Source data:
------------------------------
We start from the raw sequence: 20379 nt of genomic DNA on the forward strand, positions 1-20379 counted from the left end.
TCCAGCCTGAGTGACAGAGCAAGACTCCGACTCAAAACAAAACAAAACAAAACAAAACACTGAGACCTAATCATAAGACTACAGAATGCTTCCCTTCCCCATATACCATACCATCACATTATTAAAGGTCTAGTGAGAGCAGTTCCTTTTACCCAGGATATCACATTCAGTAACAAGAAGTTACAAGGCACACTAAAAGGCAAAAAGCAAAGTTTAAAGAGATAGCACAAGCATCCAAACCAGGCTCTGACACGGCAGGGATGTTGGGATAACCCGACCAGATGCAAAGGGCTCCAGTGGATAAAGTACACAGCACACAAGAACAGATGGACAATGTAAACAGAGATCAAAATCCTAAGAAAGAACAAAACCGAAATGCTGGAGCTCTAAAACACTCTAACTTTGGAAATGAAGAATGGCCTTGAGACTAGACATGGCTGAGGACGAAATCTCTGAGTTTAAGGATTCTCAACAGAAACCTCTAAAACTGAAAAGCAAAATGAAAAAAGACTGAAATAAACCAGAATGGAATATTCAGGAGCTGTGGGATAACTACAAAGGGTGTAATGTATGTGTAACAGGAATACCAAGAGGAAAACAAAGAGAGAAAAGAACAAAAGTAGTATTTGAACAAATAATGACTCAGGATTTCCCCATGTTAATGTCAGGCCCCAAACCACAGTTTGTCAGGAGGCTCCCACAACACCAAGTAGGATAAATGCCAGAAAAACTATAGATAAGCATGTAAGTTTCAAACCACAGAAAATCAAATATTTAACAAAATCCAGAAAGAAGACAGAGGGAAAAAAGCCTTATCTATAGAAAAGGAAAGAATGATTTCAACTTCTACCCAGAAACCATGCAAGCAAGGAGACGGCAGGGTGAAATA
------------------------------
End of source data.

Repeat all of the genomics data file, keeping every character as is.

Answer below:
We start from the raw sequence: 20379 nt of genomic DNA on the forward strand, positions 1-20379 counted from the left end.
TCCAGCCTGAGTGACAGAGCAAGACTCCGACTCAAAACAAAACAAAACAAAACAAAACACTGAGACCTAATCATAAGACTACAGAATGCTTCCCTTCCCCATATACCATACCATCACATTATTAAAGGTCTAGTGAGAGCAGTTCCTTTTACCCAGGATATCACATTCAGTAACAAGAAGTTACAAGGCACACTAAAAGGCAAAAAGCAAAGTTTAAAGAGATAGCACAAGCATCCAAACCAGGCTCTGACACGGCAGGGATGTTGGGATAACCCGACCAGATGCAAAGGGCTCCAGTGGATAAAGTACACAGCACACAAGAACAGATGGACAATGTAAACAGAGATCAAAATCCTAAGAAAGAACAAAACCGAAATGCTGGAGCTCTAAAACACTCTAACTTTGGAAATGAAGAATGGCCTTGAGACTAGACATGGCTGAGGACGAAATCTCTGAGTTTAAGGATTCTCAACAGAAACCTCTAAAACTGAAAAGCAAAATGAAAAAAGACTGAAATAAACCAGAATGGAATATTCAGGAGCTGTGGGATAACTACAAAGGGTGTAATGTATGTGTAACAGGAATACCAAGAGGAAAACAAAGAGAGAAAAGAACAAAAGTAGTATTTGAACAAATAATGACTCAGGATTTCCCCATGTTAATGTCAGGCCCCAAACCACAGTTTGTCAGGAGGCTCCCACAACACCAAGTAGGATAAATGCCAGAAAAACTATAGATAAGCATGTAAGTTTCAAACCACAGAAAATCAAATATTTAACAAAATCCAGAAAGAAGACAGAGGGAAAAAAGCCTTATCTATAGAAAAGGAAAGAATGATTTCAACTTCTACCCAGAAACCATGCAAGCAAGGAGACGGCAGGGTGAAATA